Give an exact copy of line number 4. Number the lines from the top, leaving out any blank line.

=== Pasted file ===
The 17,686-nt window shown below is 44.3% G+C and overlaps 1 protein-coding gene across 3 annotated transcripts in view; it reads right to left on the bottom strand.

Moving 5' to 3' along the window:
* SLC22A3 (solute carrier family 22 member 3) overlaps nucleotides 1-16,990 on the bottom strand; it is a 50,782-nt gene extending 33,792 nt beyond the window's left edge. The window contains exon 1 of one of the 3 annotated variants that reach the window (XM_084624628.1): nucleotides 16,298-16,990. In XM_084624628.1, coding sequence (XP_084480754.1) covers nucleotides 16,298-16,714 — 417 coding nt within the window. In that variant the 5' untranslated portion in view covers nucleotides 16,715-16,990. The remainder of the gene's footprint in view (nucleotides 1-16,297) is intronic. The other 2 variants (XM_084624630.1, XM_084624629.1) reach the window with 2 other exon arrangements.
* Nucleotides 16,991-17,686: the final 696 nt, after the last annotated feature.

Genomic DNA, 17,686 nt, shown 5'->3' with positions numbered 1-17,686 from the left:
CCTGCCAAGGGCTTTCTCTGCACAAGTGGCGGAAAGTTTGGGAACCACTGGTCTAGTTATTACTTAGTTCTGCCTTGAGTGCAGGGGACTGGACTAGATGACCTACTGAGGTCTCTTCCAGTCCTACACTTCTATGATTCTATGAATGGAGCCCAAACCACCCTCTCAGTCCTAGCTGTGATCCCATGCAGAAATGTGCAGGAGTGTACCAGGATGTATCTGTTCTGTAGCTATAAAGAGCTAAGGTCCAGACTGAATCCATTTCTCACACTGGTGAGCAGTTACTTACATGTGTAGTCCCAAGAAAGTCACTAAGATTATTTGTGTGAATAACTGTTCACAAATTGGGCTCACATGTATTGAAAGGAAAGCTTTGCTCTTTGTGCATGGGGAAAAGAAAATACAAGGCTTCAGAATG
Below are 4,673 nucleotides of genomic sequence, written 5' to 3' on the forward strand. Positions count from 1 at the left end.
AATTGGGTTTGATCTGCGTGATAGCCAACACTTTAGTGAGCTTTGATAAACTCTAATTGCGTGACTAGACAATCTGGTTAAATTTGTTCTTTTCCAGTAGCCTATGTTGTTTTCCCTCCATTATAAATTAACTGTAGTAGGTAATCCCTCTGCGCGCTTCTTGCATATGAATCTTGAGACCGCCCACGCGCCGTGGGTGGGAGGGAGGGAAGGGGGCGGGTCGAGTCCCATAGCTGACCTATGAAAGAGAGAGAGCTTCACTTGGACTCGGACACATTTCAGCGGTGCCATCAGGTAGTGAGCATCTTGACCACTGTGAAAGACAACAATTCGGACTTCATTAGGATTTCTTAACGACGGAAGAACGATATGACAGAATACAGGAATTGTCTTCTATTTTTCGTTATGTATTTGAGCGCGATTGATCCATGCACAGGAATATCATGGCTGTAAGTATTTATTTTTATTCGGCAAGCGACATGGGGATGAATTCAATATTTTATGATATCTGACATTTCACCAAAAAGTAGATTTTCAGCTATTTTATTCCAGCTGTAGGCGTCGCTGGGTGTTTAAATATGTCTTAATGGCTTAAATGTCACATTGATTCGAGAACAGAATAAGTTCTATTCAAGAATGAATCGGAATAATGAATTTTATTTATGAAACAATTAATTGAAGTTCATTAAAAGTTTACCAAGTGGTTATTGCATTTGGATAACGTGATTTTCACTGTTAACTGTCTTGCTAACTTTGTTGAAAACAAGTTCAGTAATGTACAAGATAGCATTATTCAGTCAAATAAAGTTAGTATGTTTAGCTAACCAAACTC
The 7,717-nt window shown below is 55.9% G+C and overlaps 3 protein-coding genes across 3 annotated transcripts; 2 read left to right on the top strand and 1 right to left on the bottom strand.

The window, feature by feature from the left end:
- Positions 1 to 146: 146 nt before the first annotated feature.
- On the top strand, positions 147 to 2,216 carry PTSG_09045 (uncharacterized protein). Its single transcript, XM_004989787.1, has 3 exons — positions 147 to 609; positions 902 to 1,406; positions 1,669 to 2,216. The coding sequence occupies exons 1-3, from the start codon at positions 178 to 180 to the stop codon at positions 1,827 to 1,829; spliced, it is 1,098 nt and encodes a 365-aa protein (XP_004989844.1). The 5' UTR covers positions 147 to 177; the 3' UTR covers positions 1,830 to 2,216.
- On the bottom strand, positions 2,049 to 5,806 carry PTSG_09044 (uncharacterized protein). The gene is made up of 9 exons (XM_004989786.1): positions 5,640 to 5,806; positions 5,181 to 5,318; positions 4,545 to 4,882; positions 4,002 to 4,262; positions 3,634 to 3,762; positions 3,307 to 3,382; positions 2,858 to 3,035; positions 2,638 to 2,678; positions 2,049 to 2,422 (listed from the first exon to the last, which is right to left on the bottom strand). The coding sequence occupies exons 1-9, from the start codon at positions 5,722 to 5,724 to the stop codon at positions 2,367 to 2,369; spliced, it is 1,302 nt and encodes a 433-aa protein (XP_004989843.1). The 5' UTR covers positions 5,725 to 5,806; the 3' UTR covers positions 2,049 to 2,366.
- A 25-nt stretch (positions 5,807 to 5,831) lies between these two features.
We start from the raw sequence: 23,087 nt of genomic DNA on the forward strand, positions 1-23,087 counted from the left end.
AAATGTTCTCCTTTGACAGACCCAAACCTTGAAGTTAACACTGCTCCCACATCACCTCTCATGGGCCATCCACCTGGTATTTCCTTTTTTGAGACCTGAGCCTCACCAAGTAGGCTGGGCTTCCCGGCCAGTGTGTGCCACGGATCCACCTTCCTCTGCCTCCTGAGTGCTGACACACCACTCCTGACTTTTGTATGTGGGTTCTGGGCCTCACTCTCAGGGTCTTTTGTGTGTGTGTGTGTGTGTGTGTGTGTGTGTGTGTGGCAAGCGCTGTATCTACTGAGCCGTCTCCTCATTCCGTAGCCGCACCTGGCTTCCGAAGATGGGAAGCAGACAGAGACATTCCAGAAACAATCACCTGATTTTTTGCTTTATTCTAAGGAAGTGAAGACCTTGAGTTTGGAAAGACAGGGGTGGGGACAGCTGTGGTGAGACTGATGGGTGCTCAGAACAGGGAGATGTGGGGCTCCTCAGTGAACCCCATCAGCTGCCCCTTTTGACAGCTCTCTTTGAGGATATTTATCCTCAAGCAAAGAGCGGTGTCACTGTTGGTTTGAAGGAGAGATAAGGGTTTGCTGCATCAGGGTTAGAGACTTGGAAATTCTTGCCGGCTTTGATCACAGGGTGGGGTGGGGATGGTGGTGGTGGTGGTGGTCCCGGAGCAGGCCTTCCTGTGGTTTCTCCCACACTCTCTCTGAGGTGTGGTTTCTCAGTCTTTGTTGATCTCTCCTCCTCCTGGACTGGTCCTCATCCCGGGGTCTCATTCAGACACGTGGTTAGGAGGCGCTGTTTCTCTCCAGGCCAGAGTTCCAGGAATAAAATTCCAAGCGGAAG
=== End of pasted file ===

* Nucleotides 16,991-17,686: the final 696 nt, after the last annotated feature.